Regional English Language Officer Micah Risher, AMIDEAST teacher Dr. Maged Rushdy, and the Cairo class of Access - Hanan Fayed/Egypt Today
CAIRO – 15 February 2021: Access Program of the U.S. embassy in Cairo was launched Monday, taking 160 young Egyptian students in a two-year journey of learning English and other skills essential for their character building.
The students, 14-16 years old from largely underprivileged areas, have already spent six months in the program, and they came to the launch from Minya, Sohag, Luxor, Hurghada, Alexandria, and Cairo.
The class from Cairo included 20 visually impaired students, and their facilitator was Dr. Maged Rushdy, a visually impaired AMIDEAST teacher.
Rushdy told Egypt Today that he appreciates the students were given opportunities to which he did not have access, and that he hopes “they are not shunned by the society or treated like a group that must be on its own. I hope that when they work, study in a university, or go anywhere they are treated as normal citizens with the same skills, capabilities, and rights.
“Access makes them bolder in terms of interaction and makes the know that there is no difference between them and others. After Access, they are not afraid,” Rushdy said.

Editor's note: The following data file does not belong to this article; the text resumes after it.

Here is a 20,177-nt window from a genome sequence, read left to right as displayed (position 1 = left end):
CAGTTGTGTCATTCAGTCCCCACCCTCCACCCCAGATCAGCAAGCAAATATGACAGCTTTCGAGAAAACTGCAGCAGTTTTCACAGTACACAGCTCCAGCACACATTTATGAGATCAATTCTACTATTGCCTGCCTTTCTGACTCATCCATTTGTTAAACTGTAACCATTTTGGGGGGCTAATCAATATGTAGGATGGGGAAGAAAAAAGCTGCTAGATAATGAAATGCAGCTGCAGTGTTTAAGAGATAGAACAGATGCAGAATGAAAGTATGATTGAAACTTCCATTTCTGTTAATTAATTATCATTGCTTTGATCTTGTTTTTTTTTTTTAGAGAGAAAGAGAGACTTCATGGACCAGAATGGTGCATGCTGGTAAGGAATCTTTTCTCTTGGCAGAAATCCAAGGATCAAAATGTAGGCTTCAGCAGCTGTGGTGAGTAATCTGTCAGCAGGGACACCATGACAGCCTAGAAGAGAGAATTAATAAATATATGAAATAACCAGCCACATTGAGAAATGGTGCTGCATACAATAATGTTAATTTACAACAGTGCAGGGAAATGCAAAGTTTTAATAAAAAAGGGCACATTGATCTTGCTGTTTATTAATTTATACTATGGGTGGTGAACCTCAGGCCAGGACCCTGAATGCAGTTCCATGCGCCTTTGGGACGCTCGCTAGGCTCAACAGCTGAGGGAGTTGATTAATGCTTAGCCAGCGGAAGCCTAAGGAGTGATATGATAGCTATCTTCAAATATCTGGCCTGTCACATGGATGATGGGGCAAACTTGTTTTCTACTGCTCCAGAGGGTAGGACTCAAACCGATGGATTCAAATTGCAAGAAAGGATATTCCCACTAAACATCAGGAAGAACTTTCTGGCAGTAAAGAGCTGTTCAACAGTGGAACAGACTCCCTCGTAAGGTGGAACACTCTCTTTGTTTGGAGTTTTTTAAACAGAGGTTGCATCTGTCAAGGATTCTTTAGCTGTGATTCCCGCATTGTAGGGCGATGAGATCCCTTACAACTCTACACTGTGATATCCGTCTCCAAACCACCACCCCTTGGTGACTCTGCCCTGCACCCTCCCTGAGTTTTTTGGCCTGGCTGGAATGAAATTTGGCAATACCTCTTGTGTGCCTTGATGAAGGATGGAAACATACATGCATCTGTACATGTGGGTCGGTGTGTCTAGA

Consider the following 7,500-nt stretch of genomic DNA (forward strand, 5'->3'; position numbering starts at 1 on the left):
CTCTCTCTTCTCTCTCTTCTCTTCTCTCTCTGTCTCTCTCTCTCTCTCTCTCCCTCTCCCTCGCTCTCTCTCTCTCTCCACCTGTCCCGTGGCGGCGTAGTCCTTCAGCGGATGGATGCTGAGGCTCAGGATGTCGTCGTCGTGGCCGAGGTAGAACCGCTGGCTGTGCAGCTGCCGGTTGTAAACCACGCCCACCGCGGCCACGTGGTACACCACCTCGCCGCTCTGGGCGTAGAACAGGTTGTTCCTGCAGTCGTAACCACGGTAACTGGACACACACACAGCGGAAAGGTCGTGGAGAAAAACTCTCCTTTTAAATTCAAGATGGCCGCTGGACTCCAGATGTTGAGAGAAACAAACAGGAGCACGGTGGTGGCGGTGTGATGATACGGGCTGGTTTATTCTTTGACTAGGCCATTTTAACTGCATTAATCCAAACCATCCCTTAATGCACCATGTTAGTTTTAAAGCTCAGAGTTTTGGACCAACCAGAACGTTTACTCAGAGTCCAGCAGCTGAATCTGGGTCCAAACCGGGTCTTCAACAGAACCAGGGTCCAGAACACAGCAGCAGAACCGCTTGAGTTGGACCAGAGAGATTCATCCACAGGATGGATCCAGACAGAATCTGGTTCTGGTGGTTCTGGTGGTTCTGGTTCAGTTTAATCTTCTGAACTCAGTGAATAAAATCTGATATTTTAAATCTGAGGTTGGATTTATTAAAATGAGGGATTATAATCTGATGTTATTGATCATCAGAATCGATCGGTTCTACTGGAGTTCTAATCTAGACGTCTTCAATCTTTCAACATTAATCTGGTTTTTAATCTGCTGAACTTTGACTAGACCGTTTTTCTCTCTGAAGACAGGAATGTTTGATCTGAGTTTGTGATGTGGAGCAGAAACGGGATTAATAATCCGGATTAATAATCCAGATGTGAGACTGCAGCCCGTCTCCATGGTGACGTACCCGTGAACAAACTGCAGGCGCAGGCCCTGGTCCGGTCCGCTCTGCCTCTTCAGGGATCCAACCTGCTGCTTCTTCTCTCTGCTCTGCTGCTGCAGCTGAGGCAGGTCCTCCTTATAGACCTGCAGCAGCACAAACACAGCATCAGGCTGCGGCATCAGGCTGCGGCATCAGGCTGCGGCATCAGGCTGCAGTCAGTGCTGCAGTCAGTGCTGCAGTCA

The U.S. embassy partners with AMIDEAST and the American University in Cairo to hold Access. The program has some 5,000 Egyptian alumni who went on to hold successful academic and professional lives. The program teaches English, but also presentation and computer skills, and tackles community service and leadership.
Alshaimaa Sayed, a student from Hurghada who is originally from Qena, Upper Egypt, told Egypt Today how the program, only six months in so far, has changed her attitude outside of Access.
“I am no longer afraid of a test, whether in Access of outside. I also get involved in any initiative or project I come across in the community to enrich my experience,” she said.
Regional English Language Officer Micah Risher said the program “does change lives of young people, and it does it through building bridges with communities that creates opportunities for further study in Egypt and in the U.S. through scholarship programs.”
“It brings a whole new world to the kids in Egypt by giving them access to information and each other and ideas and it connects them more deeply, even here in Egypt, with learning about not just ancient history like the pyramids, but also about what's going on, what drives the economy, what are job prospects that they might have,” Risher told journalists at the launch.
Several students delivered short presentation at the launch in English, showing newly learned skills of language and “body language, eye contact,” as one of the students said in her presentation, in a vastly different learning experience than that in traditional Egyptian schools.